Once again, the PotW plot comes off more as an obligation than a necessity. The PotWs were never the flashiest element of the series, but the first few seasons at least made an effort to lend their cases a sense of urgency. It would be nice if Dopey and his daughter's illness didn't feel quite so casual. Problem is, House doesn't care, so we don't. He's too busy obsessing over other things to do much beyond lead his team by the nose, occasionally remind us that the patient is dying, and finally come to a brilliant deduction that saves the day. The danger is gone. The show used to have a rough honesty about the uncertainty of medicine, and how deeply unpleasant the whole process could be for everyone involved. In "Joy," I kept forgetting about Dopey no matter how many times I got told he was dying.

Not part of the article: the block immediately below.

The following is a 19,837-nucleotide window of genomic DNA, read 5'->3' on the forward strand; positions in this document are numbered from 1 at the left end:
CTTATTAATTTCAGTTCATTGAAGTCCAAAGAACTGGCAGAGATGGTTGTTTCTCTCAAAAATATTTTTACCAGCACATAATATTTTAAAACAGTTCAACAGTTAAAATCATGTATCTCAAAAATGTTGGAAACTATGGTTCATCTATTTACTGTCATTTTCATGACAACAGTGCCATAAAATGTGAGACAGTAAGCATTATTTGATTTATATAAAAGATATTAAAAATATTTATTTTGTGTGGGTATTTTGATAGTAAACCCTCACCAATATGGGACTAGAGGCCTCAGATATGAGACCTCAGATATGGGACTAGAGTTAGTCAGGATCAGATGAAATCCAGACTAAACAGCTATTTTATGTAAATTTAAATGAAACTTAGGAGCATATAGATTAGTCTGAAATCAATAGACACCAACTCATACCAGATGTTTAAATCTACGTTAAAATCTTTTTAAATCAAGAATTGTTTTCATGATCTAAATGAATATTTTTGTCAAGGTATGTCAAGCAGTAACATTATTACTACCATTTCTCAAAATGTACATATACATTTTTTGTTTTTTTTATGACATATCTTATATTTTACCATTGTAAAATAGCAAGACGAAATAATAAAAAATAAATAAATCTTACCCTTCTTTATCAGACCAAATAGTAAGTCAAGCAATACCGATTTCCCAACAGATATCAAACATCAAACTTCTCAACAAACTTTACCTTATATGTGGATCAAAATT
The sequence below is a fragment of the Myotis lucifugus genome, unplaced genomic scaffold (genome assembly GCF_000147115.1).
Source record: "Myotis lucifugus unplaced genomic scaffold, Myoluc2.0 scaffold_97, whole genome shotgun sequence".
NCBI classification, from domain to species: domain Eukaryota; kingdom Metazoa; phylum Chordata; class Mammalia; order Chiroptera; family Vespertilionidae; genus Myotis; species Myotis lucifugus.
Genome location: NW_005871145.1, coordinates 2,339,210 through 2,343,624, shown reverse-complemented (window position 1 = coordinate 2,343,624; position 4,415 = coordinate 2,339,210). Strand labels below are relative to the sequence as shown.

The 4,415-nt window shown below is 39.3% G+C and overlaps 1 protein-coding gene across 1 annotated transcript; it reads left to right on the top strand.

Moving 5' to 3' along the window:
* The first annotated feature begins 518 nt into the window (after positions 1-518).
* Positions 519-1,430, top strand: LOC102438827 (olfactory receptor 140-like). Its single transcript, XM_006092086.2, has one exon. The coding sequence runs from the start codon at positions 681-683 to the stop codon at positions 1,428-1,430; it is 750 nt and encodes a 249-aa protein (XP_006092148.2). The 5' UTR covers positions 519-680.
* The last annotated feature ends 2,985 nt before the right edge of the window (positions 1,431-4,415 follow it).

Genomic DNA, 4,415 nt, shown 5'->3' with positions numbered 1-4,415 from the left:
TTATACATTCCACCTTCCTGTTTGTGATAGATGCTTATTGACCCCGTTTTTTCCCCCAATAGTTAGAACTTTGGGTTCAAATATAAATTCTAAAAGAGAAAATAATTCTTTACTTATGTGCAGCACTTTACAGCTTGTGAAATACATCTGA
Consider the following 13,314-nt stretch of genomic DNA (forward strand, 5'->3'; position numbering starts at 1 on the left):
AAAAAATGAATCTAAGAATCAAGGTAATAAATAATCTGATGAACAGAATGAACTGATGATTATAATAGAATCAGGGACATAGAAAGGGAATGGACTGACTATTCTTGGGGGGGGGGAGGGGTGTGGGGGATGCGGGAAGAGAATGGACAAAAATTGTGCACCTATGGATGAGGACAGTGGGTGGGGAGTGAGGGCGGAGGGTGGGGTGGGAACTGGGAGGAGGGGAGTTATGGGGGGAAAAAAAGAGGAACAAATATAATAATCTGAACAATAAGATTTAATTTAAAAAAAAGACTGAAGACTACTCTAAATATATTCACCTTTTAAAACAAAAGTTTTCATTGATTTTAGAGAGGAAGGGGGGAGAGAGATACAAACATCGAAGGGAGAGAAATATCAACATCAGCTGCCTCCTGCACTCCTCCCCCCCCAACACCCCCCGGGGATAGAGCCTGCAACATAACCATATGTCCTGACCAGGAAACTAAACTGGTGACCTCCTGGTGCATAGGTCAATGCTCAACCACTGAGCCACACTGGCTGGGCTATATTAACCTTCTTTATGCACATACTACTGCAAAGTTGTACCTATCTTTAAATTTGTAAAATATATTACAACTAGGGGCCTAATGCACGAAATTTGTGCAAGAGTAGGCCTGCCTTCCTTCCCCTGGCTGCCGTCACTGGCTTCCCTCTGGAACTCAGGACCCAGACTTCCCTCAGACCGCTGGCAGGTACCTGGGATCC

So far season five has been all about the soap opera. We've had House struggling with Wilson, House's pet dick, House and Wilson making nice, and now, we have Cuddy adopting a baby. And man how fast that one passes us by. In the space of a teaser ending last week and, what, twenty minutes worth of "Joy," we go from decision to acceptance, to meeting the baby donor, to freakin' about her health, to delivering the baby prematurely, to finally the original mom taking her child back. Cuddy wanting kids isn't new, but this latest twist needed more time to sink in. As it was, the only way to get invested in the storyline was to follow Lisa Edlestein's lead. She's a good actress, and she does excellent work here, but in a weird way I felt cheated.